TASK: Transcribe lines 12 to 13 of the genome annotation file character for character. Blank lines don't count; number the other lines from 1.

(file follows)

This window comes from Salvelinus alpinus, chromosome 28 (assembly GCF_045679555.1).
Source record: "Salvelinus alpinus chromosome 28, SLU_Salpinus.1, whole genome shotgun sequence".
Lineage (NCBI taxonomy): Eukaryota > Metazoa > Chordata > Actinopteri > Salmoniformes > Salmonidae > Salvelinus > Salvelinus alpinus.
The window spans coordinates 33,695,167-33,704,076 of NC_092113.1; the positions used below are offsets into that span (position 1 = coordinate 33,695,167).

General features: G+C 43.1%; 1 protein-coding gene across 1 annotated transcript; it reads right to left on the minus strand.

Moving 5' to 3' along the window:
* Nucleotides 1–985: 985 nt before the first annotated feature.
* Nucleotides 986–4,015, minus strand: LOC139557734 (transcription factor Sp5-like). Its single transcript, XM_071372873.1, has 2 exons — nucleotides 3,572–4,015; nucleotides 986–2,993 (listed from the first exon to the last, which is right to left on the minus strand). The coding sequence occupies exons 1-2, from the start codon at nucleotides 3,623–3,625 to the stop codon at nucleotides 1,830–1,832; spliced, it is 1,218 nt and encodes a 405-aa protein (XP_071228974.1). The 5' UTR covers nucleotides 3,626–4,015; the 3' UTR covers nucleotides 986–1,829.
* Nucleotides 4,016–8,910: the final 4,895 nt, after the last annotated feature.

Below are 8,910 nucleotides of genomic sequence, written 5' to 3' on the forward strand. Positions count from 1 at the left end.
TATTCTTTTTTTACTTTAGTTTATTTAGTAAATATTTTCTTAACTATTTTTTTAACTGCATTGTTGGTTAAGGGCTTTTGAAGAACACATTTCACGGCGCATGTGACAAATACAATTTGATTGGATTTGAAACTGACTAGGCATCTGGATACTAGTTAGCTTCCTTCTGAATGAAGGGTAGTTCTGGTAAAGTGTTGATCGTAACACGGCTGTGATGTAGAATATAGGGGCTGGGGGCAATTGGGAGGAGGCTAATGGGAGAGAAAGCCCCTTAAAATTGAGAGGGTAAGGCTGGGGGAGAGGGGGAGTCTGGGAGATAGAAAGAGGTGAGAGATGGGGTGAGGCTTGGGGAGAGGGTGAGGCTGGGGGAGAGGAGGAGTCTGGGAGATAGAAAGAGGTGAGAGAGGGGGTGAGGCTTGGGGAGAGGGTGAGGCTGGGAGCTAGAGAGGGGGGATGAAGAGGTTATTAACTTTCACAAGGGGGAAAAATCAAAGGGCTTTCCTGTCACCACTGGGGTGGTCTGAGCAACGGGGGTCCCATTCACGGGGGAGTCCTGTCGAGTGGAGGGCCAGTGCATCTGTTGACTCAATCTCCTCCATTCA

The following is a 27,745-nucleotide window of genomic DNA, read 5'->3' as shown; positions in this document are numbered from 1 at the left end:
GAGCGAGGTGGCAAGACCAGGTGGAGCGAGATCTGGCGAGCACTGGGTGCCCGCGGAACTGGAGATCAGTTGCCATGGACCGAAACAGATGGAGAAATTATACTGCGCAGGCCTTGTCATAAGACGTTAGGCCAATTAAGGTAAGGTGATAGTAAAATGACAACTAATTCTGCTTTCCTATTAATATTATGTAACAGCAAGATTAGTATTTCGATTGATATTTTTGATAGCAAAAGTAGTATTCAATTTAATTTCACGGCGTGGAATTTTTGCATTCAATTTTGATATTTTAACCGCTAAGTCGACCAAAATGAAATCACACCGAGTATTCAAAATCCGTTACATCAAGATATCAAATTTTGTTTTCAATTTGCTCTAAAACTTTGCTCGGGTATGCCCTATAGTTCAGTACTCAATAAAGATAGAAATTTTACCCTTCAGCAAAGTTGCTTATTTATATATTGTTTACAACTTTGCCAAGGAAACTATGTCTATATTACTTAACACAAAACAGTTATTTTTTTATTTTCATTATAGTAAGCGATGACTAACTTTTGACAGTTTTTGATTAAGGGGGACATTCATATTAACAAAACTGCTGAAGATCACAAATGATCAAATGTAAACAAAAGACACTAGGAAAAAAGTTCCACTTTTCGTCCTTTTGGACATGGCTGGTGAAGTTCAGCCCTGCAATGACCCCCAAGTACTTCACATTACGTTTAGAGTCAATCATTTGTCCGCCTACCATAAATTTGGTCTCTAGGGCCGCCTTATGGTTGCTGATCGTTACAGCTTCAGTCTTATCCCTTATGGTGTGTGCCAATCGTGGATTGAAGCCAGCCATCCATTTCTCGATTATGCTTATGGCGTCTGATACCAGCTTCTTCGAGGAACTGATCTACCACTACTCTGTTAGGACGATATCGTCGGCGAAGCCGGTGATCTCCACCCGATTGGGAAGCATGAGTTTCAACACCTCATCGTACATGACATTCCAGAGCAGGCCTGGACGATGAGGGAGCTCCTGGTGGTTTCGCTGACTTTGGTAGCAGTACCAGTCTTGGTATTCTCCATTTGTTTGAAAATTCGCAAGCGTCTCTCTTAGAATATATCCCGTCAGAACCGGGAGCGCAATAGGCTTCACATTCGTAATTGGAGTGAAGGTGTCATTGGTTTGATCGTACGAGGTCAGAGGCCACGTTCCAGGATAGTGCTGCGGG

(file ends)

The following is a 27,745-nucleotide window of genomic DNA, read 5'->3' as shown; positions in this document are numbered from 1 at the left end:
GAGCGAGGTGGCAAGACCAGGTGGAGCGAGATCTGGCGAGCACTGGGTGCCCGCGGAACTGGAGATCAGTTGCCATGGACCGAAACAGATGGAGAAATTATACTGCGCAGGCCTTGTCATAAGACGTTAGGCCAATTAAGGTAAGGTGATAGTAAAATGACAACTAATTCTGCTTTCCTATTAATATTATGTAACAGCAAGATTAGTATTTCGATTGATATTTTTGATAGCAAAAGTAGTATTCAATTTAATTTCACGGCGTGGAATTTTTGCATTCAATTTTGATATTTTAACCGCTAAGTCGACCAAAATGAAATCACACCGAGTATTCAAAATCCGTTACATCAAGATATCAAATTTTGTTTTCAATTTGCTCTAAAACTTTGCTCGGGTATGCCCTATAGTTCAGTACTCAATAAAGATAGAAATTTTACCCTTCAGCAAAGTTGCTTATTTATATATTGTTTACAACTTTGCCAAGGAAACTATGTCTATATTACTTAACACAAAACAGTTATTTTTTTATTTTCATTATAGTAAGCGATGACTAACTTTTGACAGTTTTTGATTAAGGGGGACATTCATATTAACAAAACTGCTGAAGATCACAAATGATCAAATGTAAACAAAAGACACTAGGAAAAAAGTTCCACTTTTCGTCCTTTTGGACATGGCTGGTGAAGTTCAGCCCTGCAATGACCCCCAAGTACTTCACATTACGTTTAGAGTCAATCATTTGTCCGCCTACCATAAATTTGGTCTCTAGGGCCGCCTTATGGTTGCTGATCGTTACAGCTTCAGTCTTATCCCTTATGGTGTGTGCCAATCGTGGATTGAAGCCAGCCATCCATTTCTCGATTATGCTTATGGCGTCTGATACCAGCTTCTTCGAGGAACTGATCTACCACTACTCTGTTAGGACGATATCGTCGGCGAAGCCGGTGATCTCCACCCGATTGGGAAGCATGAGTTTCAACACCTCATCGTACATGACATTCCAGAGCAGGCCTGGACGATGAGGGAGCTCCTGGTGGTTTCGCTGACTTTGGTAGCAGTACCAGTCTTGGTATTCTCCATTTGTTTGAAAATTCGCAAGCGTCTCTCTTAGAATATATCCCGTCAGAACCGGGAGCGCAATAGGCTTCACATTCGTAATTGGAGTGAAGGTGTCATTGGTTTGATCGTACGAGGTCAGAGGCCACGTTCCAGGATAGTGCTGCGGG